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Kitchen and Appliances

The Ecohouse features a number of energy efficient appliances and other household tools that assist our residents in their experience with practicing sustainable behaviors.

 

Kitchen:

Many of life's sustainable living lessons occur in the kitchen.  Residents proactively approach the following lessons:

Local Food Preparation: Residents frequently experiment with the preparation of local food items in the kitchen.  In fact, the house has been known to host a number of cooking workshops, potlucks and community meals; all of which feature locally produced foods.

 

Food Preservation: The Ecohouse kitchen serves as the location for occasional canning and food preservation workshops. Canning/preserving is a practice that allows us to continue to eat local, wholesome foods year-round while saving money.

CanningWorkshop

 The Ecohouse hosted several canning workshops in FY13, including this tomato canning session with a Learning Community.

 

Composting and Recycling: The Ecohouse residents are encouraged to reduce the amount of waste they generate and to limit what waste is sent to the landfill.  The kitchen houses the recycling and composting bins for the residents.

 

Communal Space: The house features a welcoming and spacious kitchen and dining table that plays host to a number of community events and potlucks throughout the year.  Fostering a sense of community is an essential piece to the sustainability conversation.

 

 

Appliances:

Refrigerator: The fridge/freezer at OHIO Ecohouse is Energy Star rated.  The freezer is located on the bottom of the unit to maximize efficiency (since heat rises).  The fridge is one of the most energy consumptive products in any home.  So, residents are asked to keep both the fridge and freezer appropriately-stocked and ensure the doors are always tightly closed.

 

Dishwasher: The dishwasher's Energy Star rating is rated as being so efficient that it is off the energystar scale, and it is smaller than a standard dishwasher so it is more likely that it is full when it is in use. Ecohouse Residents wash most of their dishes by hand, but when they have guests over for potlucks and open houses, they use their Danby Designer dishwasher. The European-designed dishwasher is smaller than a standard dishwasher because the Ecohouse has a small number of residents. The smaller size is more efficient because when it is used to wash the dishes in the house it is more likely to be full. Most dishwashers of a similar size use between 312kWh/yr to 573kWh/yr, but the Ecohouse dishwasher uses only 280kWh/yr.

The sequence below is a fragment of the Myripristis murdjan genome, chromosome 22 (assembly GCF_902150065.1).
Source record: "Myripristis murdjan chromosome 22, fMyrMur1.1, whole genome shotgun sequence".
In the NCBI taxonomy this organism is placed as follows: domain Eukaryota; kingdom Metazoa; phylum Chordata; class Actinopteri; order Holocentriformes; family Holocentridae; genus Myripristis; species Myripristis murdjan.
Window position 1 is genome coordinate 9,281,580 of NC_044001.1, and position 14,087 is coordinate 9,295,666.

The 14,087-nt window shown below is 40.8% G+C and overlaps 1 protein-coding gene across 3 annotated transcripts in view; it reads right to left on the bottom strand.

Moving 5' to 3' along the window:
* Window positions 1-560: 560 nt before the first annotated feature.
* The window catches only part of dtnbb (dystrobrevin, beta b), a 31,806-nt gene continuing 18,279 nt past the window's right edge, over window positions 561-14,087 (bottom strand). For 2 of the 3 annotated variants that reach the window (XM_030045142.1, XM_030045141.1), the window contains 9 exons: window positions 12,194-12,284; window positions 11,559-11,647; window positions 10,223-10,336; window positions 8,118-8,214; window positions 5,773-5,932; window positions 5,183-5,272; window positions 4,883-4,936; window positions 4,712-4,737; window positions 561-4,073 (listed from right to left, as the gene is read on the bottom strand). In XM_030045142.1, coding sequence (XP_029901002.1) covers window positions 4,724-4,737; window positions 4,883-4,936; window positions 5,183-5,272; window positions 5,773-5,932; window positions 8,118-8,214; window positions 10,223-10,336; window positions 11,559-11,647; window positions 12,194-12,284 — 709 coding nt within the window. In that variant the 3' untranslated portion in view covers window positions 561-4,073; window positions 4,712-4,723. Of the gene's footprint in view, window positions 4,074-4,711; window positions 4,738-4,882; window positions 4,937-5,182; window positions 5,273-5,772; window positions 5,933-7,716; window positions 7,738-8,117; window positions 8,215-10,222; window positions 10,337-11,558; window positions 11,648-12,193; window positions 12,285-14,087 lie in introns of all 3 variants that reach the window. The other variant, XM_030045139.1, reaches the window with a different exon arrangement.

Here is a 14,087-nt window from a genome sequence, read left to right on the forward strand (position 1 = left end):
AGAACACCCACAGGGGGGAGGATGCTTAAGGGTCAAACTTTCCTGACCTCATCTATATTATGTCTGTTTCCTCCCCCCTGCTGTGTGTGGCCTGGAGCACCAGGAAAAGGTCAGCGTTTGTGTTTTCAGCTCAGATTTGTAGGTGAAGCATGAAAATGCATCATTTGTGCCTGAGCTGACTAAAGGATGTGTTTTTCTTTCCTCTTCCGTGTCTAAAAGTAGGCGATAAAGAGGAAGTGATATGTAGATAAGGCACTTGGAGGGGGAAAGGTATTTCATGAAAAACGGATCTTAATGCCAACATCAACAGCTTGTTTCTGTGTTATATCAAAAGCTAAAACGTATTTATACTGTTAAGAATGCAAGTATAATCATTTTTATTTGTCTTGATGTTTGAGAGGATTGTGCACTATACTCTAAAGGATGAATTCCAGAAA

Washing Machine: The washing machine at the OHIO Ecohouse is an Energy Star certified appliance that uses significantly less water than a regular washing machine. It was manufactured by Staber Industries of Groveport, Ohio. In a large load, it uses approximately 16 gallons of water; a standard washer would use approximately 35 gallons. The machine is able to use significantly less water because it is a top loading horizontal-axis washer. It works like a front load washer where the clothes are spun through the water in the way that a dryer tumbles clothes. The washer does not need to fill up as much because the clothes all pass through the water constantly. The washer is not front load; there is a cage in the unit that can be opened from the top and locked in place. The model number for the washer is HXW2304. Although it is not an Energy Star appliance, the dryer was also purchased from Staber Industries because it is a local product. (Additionally, it's important to note that the clothes dryer is mostly used during the winter when the clothesline is difficult to use. The model for the dryer is HXD2304E.)

washer

 A birds-eye view: the top-loading cage of the Ecohouse dryer.

 

Compact Fluorescent Lightbulbs: While the house has plenty of natural lighting which is heavily utilized by residents, all Ecohouse light fixtures are equipped with compact fluorescent lightbulbs.  Using compact fluorescent light bulbs (CFLs) can be the easiest way to save energy in the home. They can be purchased anywhere that sells light bulbs, and although they have a higher up front cost, they save much more in energy costs and replacement costs over their lifetimes. A CFL uses about 2/3 less energy than a standard incandescent one and it can last from five to nine years. Most of the light fixtures use 13 or 23 watt CFLs that give off the same amount of light as a 60 or 100 watt incandescent bulb. The solar array produces enough energy to power about 185 13 watt CFLs compared to only 40 60 watt bulbs for one hour.